Wednesday, October 23, 2013

Muscadine Wine - Florida Redux

Boo made a short visit to Florida for a family gathering that I'd mentioned awhile back in an earlier post that recounted how I'd asked him to try and locate a few Floridian wines if he could. After all, Florida is "The Birthplace of American Wine." Those crafty Spaniards took to making a bit of vino to get them through those long hours away from home long before Californian church goers started making their sacramental zins and cabs.

I was kinda hoping for an orange wine - not the trendy white wine from red skinned grapes that see a bit of time on the skins to add a touch of colour but one of the Floridian wines made from orange juice. Boo said he didn't see any and that he had to spend way more time than he wanted to in order to even find any Florida wines, period. We've been a little scared of opening the reds he picked up but I decided to pop the cork on the second of the whites that he brought back.

1457.  N.V. Lakeridge Southern White (Florida)

I read on a couple of sites that Lakeridge is Florida's largest winery, one of those sites saying that the winery makes more than a million bottles of wine a year. The winery's own website refers to itself as "Florida's largest premium winery." Their understanding of the word "premium" may not be quite the same as say the folks from Napa, Sonoma, Willamette or Walla Walla, but they do follow that statement up immediately with the fact that Lakeridge "remains a pioneer in the development of table and sparkling wines from muscadine and hybrid grapes." That might be enough said.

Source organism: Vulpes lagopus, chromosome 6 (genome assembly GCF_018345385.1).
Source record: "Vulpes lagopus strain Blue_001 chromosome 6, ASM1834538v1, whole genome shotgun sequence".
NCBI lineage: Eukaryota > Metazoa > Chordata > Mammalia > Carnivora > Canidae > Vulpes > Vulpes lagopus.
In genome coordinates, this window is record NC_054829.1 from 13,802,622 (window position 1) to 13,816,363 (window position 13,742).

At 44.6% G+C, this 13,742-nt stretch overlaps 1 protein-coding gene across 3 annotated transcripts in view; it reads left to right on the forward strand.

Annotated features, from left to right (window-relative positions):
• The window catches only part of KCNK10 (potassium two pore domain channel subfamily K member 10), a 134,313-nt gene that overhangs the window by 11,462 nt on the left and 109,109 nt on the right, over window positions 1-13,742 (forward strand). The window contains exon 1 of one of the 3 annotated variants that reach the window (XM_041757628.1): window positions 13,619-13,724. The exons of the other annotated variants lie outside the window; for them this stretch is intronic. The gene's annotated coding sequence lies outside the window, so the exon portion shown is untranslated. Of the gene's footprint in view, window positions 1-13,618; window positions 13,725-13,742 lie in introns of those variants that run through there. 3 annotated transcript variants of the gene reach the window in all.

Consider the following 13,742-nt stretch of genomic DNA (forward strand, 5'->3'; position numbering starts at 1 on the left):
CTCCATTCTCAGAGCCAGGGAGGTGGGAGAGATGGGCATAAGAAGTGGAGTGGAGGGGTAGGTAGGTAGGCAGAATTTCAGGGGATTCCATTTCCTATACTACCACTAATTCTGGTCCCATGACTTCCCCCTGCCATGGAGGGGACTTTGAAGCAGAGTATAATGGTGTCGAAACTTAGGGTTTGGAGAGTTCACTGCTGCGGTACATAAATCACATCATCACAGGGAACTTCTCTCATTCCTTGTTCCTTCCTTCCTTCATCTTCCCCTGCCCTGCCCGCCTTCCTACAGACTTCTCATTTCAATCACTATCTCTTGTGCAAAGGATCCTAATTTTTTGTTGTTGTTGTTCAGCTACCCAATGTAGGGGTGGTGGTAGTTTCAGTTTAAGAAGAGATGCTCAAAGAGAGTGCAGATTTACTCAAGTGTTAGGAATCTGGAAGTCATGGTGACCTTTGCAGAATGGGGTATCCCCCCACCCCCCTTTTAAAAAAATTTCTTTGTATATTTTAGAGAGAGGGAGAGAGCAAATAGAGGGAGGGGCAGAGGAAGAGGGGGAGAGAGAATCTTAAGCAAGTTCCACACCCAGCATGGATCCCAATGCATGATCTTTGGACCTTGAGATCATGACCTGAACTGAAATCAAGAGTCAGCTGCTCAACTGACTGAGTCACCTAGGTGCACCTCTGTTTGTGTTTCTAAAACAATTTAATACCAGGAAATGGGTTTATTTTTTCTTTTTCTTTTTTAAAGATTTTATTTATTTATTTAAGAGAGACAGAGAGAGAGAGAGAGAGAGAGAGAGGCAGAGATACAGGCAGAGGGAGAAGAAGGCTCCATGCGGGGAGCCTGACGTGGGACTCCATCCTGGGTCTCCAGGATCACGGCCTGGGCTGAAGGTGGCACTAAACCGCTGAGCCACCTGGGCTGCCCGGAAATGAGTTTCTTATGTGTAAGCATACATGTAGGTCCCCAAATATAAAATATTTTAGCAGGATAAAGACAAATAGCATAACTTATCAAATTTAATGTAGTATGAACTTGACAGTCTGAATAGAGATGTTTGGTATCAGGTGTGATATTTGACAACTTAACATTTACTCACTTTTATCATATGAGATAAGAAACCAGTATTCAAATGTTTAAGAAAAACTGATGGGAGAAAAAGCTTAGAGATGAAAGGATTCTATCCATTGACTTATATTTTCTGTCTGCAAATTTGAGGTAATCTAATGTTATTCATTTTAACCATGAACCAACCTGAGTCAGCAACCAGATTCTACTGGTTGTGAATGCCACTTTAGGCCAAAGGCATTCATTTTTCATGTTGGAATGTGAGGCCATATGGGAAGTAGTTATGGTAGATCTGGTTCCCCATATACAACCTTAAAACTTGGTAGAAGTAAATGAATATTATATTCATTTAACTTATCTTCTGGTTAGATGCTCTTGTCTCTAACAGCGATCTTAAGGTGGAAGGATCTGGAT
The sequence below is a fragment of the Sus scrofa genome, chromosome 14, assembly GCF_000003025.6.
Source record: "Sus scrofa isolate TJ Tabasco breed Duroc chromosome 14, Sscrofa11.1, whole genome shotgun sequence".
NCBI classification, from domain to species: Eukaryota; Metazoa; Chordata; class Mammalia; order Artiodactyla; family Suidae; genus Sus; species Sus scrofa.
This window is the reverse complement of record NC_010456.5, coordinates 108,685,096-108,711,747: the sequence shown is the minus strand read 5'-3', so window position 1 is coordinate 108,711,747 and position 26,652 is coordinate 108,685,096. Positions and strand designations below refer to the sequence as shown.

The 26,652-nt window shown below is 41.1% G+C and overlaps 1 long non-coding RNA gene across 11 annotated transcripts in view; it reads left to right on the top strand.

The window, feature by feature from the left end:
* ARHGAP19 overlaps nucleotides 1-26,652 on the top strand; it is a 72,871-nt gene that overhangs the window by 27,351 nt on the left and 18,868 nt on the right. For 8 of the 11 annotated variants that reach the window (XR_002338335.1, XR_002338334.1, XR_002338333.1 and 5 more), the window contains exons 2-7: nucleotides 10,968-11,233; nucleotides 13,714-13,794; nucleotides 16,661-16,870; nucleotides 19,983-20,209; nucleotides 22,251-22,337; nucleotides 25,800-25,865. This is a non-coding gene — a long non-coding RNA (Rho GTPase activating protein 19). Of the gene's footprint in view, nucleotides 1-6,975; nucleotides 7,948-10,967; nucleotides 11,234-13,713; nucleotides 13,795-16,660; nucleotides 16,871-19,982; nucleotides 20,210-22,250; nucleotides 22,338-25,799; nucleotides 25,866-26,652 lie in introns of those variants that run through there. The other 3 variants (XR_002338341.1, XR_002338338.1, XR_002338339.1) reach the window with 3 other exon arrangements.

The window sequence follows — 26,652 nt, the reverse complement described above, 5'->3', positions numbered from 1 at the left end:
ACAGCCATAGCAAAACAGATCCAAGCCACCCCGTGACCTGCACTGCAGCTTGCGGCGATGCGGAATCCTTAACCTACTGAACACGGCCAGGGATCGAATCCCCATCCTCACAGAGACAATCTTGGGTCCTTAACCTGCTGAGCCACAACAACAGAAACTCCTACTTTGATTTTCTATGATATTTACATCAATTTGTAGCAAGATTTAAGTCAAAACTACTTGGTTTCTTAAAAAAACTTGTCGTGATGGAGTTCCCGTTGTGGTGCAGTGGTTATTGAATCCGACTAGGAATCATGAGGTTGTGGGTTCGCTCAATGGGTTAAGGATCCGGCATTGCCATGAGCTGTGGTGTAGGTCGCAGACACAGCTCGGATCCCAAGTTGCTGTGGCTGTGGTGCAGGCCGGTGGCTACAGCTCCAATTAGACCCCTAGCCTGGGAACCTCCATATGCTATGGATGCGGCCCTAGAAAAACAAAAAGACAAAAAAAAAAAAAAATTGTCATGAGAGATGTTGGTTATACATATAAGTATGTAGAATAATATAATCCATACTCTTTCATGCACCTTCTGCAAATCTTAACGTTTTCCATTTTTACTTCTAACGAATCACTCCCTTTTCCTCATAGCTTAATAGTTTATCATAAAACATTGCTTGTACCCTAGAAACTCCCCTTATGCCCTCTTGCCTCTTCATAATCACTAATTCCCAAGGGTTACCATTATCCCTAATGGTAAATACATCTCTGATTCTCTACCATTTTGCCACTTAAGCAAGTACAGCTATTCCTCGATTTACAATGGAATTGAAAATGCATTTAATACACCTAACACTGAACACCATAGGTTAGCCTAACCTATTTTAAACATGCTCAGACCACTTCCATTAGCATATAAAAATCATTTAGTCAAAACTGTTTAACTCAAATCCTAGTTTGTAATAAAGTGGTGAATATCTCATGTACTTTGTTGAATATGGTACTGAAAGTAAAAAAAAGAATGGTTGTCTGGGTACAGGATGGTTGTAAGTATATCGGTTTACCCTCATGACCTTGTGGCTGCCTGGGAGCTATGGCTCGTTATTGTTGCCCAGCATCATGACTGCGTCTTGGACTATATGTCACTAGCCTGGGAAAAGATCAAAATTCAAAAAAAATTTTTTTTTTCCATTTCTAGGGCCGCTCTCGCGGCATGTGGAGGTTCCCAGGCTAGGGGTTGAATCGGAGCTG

The winery started up in 1988 and its wines are made primarily from grapes grown on its home property outside Orlando and from a second vineyard further north near Tallahassee and the Pandhandle region. The vineyards are planted with Muscadine and hybrid varieties that are disease resistant and adaptable to Florida's warm, humid climate. You won't find any of the traditionally "noble" grapes down here.

Lakeridge appears to be a popular tourist spot and there are a good number of internet comments that say that the writers enjoyed the wines. The website also states that its various wines have "won more than 700 awards for excellence in winemaking." I can't say whether this particular wine is one of their big winners - but I'd be interested in seeing what the competitions were if this was a champion wine.

I didn't find the actual make up of the grape varieties used in Southern White but I'll assume it will largely, if not entirely, be made from Muscadine varieties.

Now I don't have a whole lot of tasting experience behind me when it comes to Florida's local wines, certainly not enough to make any definitive judgments, but I think I'm going to continue to think of Floridian wines as a bit of a novelty. At least for the time being.

Lakeridge's website compares their Southern White to a late harvest Riesling. Ahem. I suppose it does retain a lot of residual sugar but I'm a big fan of Rieslings - of all sorts - and I'm afraid I wouldn't grab this bottle in lieu - even with a sticker price that's substantially lower than most late harvest Rieslings.

I will say, however, that the wine was palatable and we did finish off the bottle. I tried to pair it with a curry that had a bit of a bite but not even that could fight off the sweetness. If sweet wine is your gig though, you may find Southern White to your liking. Not that you could ever find a bottle up here in Vancouver. If you do, however, just think of it more as a dessert wine than a casual sipper.

No comments:

Post a Comment